Reviewing Brantley on `That Championship Season'

New York Times theater critic Ben Brantley gives a downbeat review today to the New York revival of Jason Miller's 1972 play "That Championship Season," about a Catholic high school basketball team's reunion 20 years after winning the state championship. I haven't seen the production, so I can't comment on that. But I think he is off-base in his scathing comments on the Pulitzer- and Tony-award-winning play Miller wrote. According to Brantley:

Season appears to have been assembled according to the rule book of Playwriting 101, 1952 edition. Each of the five characters here arrives with a Personality and a Problem, both as conspicuous as a gaudy necktie, and its not hard to predict the conflicts that will arise and the symmetry with which they will be presented. (The first act begins and ends with a character holding a rifle.)

Mr. [Jim] Gaffigan plays George Sikowski, the town mayor, who is uneasily facing re-election and is a Buffoon. Mr. [Chris] Noth is Phil Romano, the town Rich Man, whose fortune comes from strip mining, and a Cad. Mr. [Kiefer] Sutherland is James Daley, a school principal and an embittered Little Man who is tired of being small. Mr. [Jason] Patric (who is Mr. Millers son) portrays Tom, Jamess brother, a Cynical Drunk. They have gathered to celebrate the 20th anniversary of winning the state basketball championship and to honor Coach [Brian Cox], who made them what they are today.

Brantley arrives at the end of the review with the revelation that "That Championship Season" has much in common with Martin Crowley's 1968 play "The Boys in the Band," about self-loathing gay men. Hardly original. This, from Clive Barnes in his May 3, 1972 Times review of "That Championship Season":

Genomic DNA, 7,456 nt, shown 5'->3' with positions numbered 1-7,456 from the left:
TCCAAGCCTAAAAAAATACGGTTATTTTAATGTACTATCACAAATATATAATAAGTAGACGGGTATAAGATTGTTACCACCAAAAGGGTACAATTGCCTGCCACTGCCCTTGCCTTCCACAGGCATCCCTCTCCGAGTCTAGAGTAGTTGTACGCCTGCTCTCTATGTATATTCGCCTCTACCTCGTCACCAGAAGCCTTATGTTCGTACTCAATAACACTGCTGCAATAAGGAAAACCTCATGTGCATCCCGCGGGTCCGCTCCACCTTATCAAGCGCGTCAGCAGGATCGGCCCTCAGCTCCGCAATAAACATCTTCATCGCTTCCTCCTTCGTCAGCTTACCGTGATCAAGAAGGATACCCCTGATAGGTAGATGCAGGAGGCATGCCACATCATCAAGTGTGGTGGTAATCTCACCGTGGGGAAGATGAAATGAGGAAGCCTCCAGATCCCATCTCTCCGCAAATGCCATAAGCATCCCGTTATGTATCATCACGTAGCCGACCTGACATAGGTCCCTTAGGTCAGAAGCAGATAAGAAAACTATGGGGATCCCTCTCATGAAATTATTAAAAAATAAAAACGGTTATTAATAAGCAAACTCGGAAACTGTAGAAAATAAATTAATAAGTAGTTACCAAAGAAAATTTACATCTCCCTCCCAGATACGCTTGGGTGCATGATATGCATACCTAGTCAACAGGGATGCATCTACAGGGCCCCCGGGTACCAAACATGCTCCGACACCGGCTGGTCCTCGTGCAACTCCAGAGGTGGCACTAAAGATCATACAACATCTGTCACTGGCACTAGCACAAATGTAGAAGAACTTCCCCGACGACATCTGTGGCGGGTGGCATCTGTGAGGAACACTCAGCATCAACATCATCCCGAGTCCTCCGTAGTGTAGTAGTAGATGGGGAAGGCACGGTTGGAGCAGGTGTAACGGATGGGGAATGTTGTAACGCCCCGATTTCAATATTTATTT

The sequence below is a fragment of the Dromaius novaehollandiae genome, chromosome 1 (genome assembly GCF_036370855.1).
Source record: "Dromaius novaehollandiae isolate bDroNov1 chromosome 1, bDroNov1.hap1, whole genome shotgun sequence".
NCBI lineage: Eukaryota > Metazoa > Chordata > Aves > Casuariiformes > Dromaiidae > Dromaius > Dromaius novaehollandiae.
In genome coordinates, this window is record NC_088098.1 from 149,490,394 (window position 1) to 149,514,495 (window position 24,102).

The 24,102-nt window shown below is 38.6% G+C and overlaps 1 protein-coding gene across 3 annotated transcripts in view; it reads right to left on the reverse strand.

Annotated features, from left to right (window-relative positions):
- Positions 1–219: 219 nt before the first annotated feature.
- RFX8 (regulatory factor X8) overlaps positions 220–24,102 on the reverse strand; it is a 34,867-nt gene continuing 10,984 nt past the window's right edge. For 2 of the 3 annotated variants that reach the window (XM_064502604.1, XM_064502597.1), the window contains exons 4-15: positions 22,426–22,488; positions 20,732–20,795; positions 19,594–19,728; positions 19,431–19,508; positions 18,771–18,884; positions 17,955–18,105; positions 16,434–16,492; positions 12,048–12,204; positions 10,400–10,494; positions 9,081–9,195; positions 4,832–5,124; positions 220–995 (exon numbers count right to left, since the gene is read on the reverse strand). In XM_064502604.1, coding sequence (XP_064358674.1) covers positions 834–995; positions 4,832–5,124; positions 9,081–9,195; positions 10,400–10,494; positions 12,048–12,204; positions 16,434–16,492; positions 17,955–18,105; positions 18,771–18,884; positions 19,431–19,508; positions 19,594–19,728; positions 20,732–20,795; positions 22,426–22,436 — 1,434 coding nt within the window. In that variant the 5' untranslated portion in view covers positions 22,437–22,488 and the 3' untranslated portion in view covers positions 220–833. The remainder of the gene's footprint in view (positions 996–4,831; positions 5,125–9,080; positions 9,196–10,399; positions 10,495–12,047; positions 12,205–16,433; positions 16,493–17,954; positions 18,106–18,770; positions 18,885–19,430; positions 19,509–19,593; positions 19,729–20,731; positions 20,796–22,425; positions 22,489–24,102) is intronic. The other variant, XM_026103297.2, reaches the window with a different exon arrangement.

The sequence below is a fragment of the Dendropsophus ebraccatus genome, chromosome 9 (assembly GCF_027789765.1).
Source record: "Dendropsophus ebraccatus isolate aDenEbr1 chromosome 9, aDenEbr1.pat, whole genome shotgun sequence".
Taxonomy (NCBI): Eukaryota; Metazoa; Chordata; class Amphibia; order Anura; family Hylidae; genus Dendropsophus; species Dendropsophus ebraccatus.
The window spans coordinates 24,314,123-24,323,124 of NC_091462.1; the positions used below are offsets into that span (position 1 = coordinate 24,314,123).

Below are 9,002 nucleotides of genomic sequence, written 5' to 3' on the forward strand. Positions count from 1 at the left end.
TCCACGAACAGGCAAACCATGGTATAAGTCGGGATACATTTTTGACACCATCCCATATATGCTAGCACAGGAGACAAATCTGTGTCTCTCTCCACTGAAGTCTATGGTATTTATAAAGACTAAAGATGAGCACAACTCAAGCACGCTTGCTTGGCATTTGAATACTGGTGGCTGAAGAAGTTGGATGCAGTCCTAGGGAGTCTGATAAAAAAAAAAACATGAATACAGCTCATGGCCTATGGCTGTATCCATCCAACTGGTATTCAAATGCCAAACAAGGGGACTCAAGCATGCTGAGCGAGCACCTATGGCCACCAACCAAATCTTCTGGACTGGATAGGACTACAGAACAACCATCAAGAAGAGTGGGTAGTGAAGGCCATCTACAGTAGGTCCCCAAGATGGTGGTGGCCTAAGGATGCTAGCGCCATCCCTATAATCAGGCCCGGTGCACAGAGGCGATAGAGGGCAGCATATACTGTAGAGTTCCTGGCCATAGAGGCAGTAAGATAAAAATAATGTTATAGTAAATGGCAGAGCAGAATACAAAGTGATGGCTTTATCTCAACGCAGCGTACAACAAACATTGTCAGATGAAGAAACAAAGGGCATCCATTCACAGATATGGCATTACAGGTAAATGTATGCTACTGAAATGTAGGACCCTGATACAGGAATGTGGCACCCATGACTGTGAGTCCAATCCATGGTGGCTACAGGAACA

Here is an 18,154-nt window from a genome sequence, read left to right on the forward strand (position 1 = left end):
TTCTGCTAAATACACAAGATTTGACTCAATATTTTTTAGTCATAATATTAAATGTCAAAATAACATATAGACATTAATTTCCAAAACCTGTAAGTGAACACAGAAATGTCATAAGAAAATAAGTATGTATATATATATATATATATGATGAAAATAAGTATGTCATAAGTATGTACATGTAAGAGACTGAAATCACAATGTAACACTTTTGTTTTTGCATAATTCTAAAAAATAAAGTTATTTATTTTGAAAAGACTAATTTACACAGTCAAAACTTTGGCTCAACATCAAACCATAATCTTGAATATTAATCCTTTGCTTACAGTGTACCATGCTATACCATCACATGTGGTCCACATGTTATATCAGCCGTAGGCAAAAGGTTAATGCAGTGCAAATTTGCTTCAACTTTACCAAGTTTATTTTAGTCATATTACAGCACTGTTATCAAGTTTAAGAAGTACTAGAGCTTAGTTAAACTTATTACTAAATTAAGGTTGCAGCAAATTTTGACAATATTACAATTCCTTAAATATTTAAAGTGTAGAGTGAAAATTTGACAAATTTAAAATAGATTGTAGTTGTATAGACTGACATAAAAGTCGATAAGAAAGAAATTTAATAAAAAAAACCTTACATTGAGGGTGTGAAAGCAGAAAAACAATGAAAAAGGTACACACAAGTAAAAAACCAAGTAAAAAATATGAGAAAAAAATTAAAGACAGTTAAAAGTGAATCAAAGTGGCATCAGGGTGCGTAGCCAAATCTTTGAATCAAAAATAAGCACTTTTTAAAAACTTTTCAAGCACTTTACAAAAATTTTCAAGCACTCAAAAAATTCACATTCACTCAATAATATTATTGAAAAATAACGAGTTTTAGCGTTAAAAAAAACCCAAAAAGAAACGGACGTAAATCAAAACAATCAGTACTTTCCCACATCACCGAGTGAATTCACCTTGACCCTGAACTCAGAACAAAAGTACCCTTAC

This is an enormously rich play. It is one of those strip-all, tell-everything plays in the tradition of "Virginia Woolf" or "Boys in the Band." These are hollow men, bereft of purpose, clinging to the empty ambition of power. They believe in a past image of America, when Teddy Roosevelt was Emperor and life was a game to be won at all costs. They are morally and intellectually bankrupt. And yet they are also human, recognizable and even, in a way likable.

Barnes called it "the Broadway play of the season," even before it was on Broadway. It was "gorgeous and triumphant," depicting the characters' "long night's journey into day." It was "funny, obscene, tragic." What was formulaic and old-fashioned to Brantley seemed to be the stuff of Greek drama to Clive Barnes.The underlying theme of "That Championship Season," in my opinion, is that violence is the dark underside of the American quest for success at any cost - whether in foreign policy or basketball. Brantley seems to find that tiresome. I find it relevant.

Paul Moses, a contributing writer at Commonweal, is the author of The Saint and the Sultan: The Crusades, Islam and Francis of Assisi's Mission of Peace (Doubleday, 2009) and An Unlikely Union: The Love-Hate Story of New York's Irish and Italians (NYU Press, 2015). Follow him on Twitter @PaulBMoses. 

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